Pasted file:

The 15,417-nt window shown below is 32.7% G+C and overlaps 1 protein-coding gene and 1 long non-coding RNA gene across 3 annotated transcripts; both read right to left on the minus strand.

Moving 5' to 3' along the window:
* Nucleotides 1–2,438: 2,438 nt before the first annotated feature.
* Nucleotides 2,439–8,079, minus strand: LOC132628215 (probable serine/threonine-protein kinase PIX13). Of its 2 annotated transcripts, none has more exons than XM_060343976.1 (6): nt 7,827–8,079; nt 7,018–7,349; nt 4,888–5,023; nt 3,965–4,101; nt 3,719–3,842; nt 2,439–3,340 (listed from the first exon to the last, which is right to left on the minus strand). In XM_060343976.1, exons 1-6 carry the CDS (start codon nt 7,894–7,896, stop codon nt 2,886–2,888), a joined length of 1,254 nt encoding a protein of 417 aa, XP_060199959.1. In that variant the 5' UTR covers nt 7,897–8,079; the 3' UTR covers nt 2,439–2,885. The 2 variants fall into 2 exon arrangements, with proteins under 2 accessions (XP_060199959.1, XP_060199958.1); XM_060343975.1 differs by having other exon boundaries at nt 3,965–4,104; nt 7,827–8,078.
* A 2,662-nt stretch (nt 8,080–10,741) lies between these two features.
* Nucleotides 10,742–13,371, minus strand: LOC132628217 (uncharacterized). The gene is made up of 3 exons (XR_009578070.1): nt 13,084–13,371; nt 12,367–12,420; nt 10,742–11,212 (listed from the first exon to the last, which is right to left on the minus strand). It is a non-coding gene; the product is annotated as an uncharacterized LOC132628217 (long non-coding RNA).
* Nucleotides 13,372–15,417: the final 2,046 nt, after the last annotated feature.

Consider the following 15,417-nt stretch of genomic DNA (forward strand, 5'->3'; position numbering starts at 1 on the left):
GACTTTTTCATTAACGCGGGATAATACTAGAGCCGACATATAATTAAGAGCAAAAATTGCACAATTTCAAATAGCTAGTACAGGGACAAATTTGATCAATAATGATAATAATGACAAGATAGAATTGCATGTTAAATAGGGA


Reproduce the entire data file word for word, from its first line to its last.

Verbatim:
The 15,417-nt window shown below is 32.7% G+C and overlaps 1 protein-coding gene and 1 long non-coding RNA gene across 3 annotated transcripts; both read right to left on the minus strand.

Moving 5' to 3' along the window:
* Nucleotides 1–2,438: 2,438 nt before the first annotated feature.
* Nucleotides 2,439–8,079, minus strand: LOC132628215 (probable serine/threonine-protein kinase PIX13). Of its 2 annotated transcripts, none has more exons than XM_060343976.1 (6): nt 7,827–8,079; nt 7,018–7,349; nt 4,888–5,023; nt 3,965–4,101; nt 3,719–3,842; nt 2,439–3,340 (listed from the first exon to the last, which is right to left on the minus strand). In XM_060343976.1, exons 1-6 carry the CDS (start codon nt 7,894–7,896, stop codon nt 2,886–2,888), a joined length of 1,254 nt encoding a protein of 417 aa, XP_060199959.1. In that variant the 5' UTR covers nt 7,897–8,079; the 3' UTR covers nt 2,439–2,885. The 2 variants fall into 2 exon arrangements, with proteins under 2 accessions (XP_060199959.1, XP_060199958.1); XM_060343975.1 differs by having other exon boundaries at nt 3,965–4,104; nt 7,827–8,078.
* A 2,662-nt stretch (nt 8,080–10,741) lies between these two features.
* Nucleotides 10,742–13,371, minus strand: LOC132628217 (uncharacterized). The gene is made up of 3 exons (XR_009578070.1): nt 13,084–13,371; nt 12,367–12,420; nt 10,742–11,212 (listed from the first exon to the last, which is right to left on the minus strand). It is a non-coding gene; the product is annotated as an uncharacterized LOC132628217 (long non-coding RNA).
* Nucleotides 13,372–15,417: the final 2,046 nt, after the last annotated feature.

Consider the following 15,417-nt stretch of genomic DNA (forward strand, 5'->3'; position numbering starts at 1 on the left):
GACTTTTTCATTAACGCGGGATAATACTAGAGCCGACATATAATTAAGAGCAAAAATTGCACAATTTCAAATAGCTAGTACAGGGACAAATTTGATCAATAATGATAATAATGACAAGATAGAATTGCATGTTAAATAGGGA